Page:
For my first event I attended a talk from a holocaust survivor that was presented at the Jewish Community Center in Providence. Not only was this talk educational, inspiring, and an experience like no other, it was also beneficial to me in many other ways.
While waiting for the presentation to begin I wondered through the halls that were filled with vibrant colored posters that advertised for the youth programs that were held in the same building. Interested to find out more, I then went home and went onto their website where I had found an abundant amount of information in regards to their work with youth. Here is just a little of what I found…
Under this link I then found programs that are offered for all ages from toddlers to young adults. The program I found to be the most interesting was the Mothers Circle. The Mothers Circle welcomes women from all faiths and heritages who are raining Jewish Children. This program offers support to mothers and their entire family. This program allows mothers to connect with other moms, learn customs and ethics, and also tap into Jewish resources through out the community.
Interested in what else this program has to offer, I attended a meeting. At the meeting I was surprised by how welcomed and accepted into the group of mothers I was. Though, I stated that I was not a mother but a student who was interested in learning more, they welcomed me with open arms. They explained how much support and impact this program has been for them as mothers and how it has helped their children grow and develop into the children that they are now.
As I continue hours within my internship, I have come across several children who have told me they are Jewish but are not comfortable sharing that with their peers. It was hard for me to be a support to them for I wasn’t sure exactly why they felt this way. In todays time religion has become a topic that many are scared to share and talk about. During this group meeting I went to, I had shared this information with the mothers and they were not surprised. They explained how many of their children once felt that way, because they were seen as the minority and simply over looked. The mothers taught me ways to encourage these students to embrace who they are, leaded me to more informational sites that I could give to these children, and also gave me flyers to pass out for summer programs/camps that the children could attend.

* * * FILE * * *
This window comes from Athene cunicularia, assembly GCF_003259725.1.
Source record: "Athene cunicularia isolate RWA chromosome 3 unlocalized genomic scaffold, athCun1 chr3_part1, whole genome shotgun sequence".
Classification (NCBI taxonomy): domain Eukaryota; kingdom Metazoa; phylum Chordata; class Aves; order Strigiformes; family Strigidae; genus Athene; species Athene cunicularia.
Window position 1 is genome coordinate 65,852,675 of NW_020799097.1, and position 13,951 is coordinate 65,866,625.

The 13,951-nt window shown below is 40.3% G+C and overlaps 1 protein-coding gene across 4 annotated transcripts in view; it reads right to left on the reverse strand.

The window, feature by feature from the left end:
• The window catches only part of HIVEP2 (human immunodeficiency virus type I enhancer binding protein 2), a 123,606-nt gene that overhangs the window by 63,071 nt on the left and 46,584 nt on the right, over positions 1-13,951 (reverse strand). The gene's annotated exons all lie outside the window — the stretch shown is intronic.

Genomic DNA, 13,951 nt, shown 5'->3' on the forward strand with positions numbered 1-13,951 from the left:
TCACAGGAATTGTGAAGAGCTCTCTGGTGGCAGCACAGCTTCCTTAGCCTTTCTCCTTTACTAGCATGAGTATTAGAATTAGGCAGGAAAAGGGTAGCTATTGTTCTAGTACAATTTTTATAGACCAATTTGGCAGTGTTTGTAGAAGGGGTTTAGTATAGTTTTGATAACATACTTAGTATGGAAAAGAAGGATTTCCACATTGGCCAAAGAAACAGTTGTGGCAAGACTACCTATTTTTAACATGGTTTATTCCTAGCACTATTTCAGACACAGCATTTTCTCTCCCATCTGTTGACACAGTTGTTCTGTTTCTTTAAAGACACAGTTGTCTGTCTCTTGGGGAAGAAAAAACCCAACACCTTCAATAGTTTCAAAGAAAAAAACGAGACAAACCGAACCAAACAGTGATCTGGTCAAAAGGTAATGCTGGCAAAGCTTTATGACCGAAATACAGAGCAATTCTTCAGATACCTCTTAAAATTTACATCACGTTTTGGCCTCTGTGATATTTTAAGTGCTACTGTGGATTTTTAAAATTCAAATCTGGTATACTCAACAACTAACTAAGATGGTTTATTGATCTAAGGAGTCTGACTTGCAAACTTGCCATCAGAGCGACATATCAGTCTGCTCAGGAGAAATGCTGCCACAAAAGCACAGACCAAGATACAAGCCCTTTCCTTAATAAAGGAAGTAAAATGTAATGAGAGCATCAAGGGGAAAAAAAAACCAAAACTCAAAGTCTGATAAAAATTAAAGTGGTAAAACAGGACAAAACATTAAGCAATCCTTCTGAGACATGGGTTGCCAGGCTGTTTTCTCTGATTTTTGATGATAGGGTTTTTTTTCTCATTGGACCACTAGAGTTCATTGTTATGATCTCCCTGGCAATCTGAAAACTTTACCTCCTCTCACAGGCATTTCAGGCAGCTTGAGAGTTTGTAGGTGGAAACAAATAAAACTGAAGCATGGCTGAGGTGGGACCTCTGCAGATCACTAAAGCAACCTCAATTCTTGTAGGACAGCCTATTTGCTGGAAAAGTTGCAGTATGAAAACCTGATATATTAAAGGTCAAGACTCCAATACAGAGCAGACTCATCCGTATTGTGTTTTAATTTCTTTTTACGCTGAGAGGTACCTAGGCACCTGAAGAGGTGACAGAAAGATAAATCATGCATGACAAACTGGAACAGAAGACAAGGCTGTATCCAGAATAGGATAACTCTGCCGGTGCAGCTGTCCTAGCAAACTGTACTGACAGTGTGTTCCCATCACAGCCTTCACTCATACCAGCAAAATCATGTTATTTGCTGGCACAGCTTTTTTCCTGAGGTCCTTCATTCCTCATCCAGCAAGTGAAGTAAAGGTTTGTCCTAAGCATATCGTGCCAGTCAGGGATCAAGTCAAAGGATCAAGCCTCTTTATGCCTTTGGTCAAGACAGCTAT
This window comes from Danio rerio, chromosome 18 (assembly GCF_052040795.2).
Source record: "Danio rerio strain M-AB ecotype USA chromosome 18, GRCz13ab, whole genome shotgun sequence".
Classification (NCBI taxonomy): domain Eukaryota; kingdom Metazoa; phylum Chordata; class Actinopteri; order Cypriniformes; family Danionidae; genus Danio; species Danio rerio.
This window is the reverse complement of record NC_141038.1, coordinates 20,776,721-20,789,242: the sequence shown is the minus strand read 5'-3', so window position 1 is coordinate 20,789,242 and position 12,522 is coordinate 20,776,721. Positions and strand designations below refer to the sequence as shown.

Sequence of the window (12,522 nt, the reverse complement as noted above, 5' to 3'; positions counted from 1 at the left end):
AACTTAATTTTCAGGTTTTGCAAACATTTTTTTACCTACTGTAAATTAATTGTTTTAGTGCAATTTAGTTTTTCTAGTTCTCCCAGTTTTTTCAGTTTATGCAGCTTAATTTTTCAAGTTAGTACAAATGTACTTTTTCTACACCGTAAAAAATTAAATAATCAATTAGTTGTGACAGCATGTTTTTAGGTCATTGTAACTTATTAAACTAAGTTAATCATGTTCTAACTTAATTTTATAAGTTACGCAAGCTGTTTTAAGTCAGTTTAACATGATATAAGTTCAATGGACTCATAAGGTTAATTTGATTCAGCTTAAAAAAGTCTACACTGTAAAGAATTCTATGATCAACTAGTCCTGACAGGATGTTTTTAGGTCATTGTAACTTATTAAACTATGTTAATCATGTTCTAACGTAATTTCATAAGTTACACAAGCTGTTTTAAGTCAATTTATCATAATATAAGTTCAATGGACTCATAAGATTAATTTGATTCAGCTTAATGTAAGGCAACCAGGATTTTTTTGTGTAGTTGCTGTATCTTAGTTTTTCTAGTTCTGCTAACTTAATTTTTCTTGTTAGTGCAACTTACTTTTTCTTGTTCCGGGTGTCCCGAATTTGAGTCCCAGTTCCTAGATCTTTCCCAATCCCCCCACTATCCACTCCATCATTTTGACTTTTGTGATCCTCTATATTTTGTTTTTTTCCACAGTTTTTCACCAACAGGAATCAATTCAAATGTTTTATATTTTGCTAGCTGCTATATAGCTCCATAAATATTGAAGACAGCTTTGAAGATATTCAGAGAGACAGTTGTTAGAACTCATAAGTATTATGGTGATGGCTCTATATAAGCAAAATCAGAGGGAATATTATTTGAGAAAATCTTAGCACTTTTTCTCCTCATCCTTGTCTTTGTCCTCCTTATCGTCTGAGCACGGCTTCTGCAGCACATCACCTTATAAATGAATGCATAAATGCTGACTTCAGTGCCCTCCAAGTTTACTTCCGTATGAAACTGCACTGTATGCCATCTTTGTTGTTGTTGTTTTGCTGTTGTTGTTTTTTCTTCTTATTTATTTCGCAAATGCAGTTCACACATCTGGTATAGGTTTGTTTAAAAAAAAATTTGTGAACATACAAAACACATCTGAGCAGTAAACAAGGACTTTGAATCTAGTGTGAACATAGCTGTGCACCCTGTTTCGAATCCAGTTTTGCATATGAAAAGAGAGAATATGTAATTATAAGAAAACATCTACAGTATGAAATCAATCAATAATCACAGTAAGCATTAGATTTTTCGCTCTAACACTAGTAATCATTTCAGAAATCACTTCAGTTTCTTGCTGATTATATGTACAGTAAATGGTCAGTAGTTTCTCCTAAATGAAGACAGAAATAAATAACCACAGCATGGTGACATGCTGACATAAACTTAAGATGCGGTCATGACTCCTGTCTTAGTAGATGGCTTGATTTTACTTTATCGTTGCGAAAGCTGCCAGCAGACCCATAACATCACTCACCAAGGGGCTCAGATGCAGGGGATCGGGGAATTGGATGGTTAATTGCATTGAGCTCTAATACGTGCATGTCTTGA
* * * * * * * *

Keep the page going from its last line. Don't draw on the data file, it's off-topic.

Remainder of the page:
Over all, I thought that this experience was terrific. Not only was I able to learn from these women more about the Jewish faith, I was able to help my own students be comfortable with who they are and allow them to be able to feel confident enough to share who they are. As a youth worker it is important to me that I create spaces in which children can share who they are and not feel scared or embarrassed to do so. It is important to be that I create a space where everyone is accepted no matter their religion, race, gender, etc. I strongly believe that the first step to being able to do this is by learning about other religions, cultures, ethnics (etc.). How will our youth be able to entrust in us who they are if we are not willing to learn about who they are.